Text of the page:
Five things we've learned from the Australian Open women's final:
1. Where's that been? After a string of generally uninspiring matches in the women's finals of majors, Serena Williams and Justine Henin served up a borderline classic tonight. Serena prevailed 6-4, 3-6, 6-2 in a thoroughly engrossing three-setter, marked by wild swings in momentum, some lethal hitting and some real wills. In her first major of Career 2.0, Henin had real chances to take the big prize. But Serena's superior serve and, tonight anyway, superior poise, was the difference. We should be so lucky to get a few encores the rest of the year.
2. All hail Serena. The crowd was against her. She had played a lot of tennis this tournament (not least because she also won the doubles title.) Her opponent had nothing to lose playing in her first big event back from retirement. Heading into the third set she has zero momentum. And, still, she finds a way to win and defend her title, dialing in her serve and winning six of the last seven games to win her 12th major title and take still another step toward the Evert-Graf-Navratilova suite.
3. How about some credit for Williams' strategy? We hear plenty about her power and athleticism. But she deployed the superior tactics tonight. Henin was unnecessarily aggressive, took a lot of unneeded risks, served predictably up the middle, and failed to frustrate Serena with defense. It was Serena who picked her spots, took more measured risks and mixed her location on her serve. In short, she played like a champion.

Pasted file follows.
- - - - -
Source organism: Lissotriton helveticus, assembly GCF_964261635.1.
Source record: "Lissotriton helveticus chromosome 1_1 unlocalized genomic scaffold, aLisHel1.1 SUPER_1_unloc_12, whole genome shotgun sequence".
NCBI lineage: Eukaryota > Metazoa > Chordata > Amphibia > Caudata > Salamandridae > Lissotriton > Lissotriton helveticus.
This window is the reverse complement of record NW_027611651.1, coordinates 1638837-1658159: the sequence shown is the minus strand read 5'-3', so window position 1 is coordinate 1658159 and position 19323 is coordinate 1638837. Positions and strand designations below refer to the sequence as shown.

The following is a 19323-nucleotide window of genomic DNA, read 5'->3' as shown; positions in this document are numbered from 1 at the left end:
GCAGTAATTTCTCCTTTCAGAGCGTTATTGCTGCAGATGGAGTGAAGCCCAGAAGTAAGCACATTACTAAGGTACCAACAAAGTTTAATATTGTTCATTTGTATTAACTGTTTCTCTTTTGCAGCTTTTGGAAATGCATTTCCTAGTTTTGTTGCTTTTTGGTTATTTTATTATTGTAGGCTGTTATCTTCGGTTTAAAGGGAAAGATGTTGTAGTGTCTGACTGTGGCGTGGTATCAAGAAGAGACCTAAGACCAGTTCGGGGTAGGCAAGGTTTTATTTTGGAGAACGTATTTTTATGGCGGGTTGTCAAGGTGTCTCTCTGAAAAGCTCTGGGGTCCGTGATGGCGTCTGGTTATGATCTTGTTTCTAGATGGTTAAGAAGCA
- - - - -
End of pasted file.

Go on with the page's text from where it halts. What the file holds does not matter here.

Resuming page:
4. Welcome back Henin. She's already playing at a high level and she's only going to get better. A friend made the analogy: whereas Kim Clijsters plays smash-mouth, up-the-gut tennis, Henin plays West Coast offense tennis. Lots of nuances and gears. As such, it should take her longer to return to full form. She looked an awful lot like the "old Justine" in Melbourne. But there were still some timing and synchronicity issues, some kinks in need of ironing, starting with the second serve. When the gears really start working in a next few months -- i.e. by the French Open time --look out.
5. The prospects for women's tennis have improved considerably. A year ago, Serena ran roughshod over a deer-in-headlights Dinara Safina in the final here, amplifying the chorus that the women's game was at a low ebb. Today? Both Belgians are back, playing at Slam-worth levels. Serena is Serena. The best rivalry of the last decade has been restored. The Chinese market has been officially cracked. The chaff has been separated from the wheat. Time to reel in that title sponsor!
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